Wasps make up an enormously diverse array of insects, with some 30,000 identified species. We are most familiar with those that are wrapped in bright warning colors—ones that buzz angrily about in groups and threaten us with painful stings.
But most wasps are actually solitary, non-stinging varieties. And all do far more good for humans by controlling pest insect populations than harm.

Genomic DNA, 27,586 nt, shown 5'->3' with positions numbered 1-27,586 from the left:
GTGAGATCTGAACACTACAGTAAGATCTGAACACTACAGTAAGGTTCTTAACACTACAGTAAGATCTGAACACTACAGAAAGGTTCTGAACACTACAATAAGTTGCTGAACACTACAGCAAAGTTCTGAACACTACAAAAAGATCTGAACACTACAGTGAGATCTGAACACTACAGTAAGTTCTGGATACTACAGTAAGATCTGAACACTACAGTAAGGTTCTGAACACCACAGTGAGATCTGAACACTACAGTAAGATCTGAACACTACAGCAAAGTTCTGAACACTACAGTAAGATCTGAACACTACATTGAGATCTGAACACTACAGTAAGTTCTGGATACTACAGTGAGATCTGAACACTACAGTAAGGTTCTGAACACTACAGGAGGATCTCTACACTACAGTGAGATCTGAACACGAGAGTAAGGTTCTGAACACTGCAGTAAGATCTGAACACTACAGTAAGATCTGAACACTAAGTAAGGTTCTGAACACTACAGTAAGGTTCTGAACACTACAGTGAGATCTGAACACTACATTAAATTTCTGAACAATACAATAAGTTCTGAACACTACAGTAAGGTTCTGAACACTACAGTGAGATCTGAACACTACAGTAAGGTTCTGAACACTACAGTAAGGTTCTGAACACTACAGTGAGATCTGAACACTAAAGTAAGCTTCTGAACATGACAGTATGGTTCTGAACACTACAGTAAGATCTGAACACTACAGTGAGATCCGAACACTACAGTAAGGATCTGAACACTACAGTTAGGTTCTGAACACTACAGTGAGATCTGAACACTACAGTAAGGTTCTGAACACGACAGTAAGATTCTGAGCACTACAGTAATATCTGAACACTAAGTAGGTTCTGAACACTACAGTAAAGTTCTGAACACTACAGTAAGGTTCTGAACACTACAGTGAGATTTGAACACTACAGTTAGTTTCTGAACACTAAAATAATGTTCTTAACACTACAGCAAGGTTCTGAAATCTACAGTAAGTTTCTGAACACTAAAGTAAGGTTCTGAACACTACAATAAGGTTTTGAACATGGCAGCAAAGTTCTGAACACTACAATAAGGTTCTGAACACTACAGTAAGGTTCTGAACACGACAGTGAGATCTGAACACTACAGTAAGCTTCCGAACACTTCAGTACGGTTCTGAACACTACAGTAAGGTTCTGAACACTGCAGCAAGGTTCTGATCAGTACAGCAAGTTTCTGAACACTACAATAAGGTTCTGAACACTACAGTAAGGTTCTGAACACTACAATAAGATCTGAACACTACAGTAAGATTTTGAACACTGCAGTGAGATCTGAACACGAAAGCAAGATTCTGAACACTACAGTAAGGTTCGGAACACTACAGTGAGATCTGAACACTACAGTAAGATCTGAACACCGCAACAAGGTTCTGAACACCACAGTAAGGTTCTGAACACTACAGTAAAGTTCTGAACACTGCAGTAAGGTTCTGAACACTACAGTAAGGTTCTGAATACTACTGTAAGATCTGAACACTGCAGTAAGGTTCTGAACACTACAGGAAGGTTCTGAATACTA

Wasps are distinguishable from bees by their pointed lower abdomens and the narrow "waist," called a petiole, that separates the abdomen from the thorax.
They come in every color imaginable, from the familiar yellow to brown, metallic blue, and bright red. Generally, the brighter colored species are in the Vespidae, or stinging wasp, family.
All wasps build nests. Whereas bees secrete a waxy substance to construct their nests, wasps create their familiar papery abodes from wood fibers scraped with their hard mandibles and chewed into a pulp.(Source-National Geographic)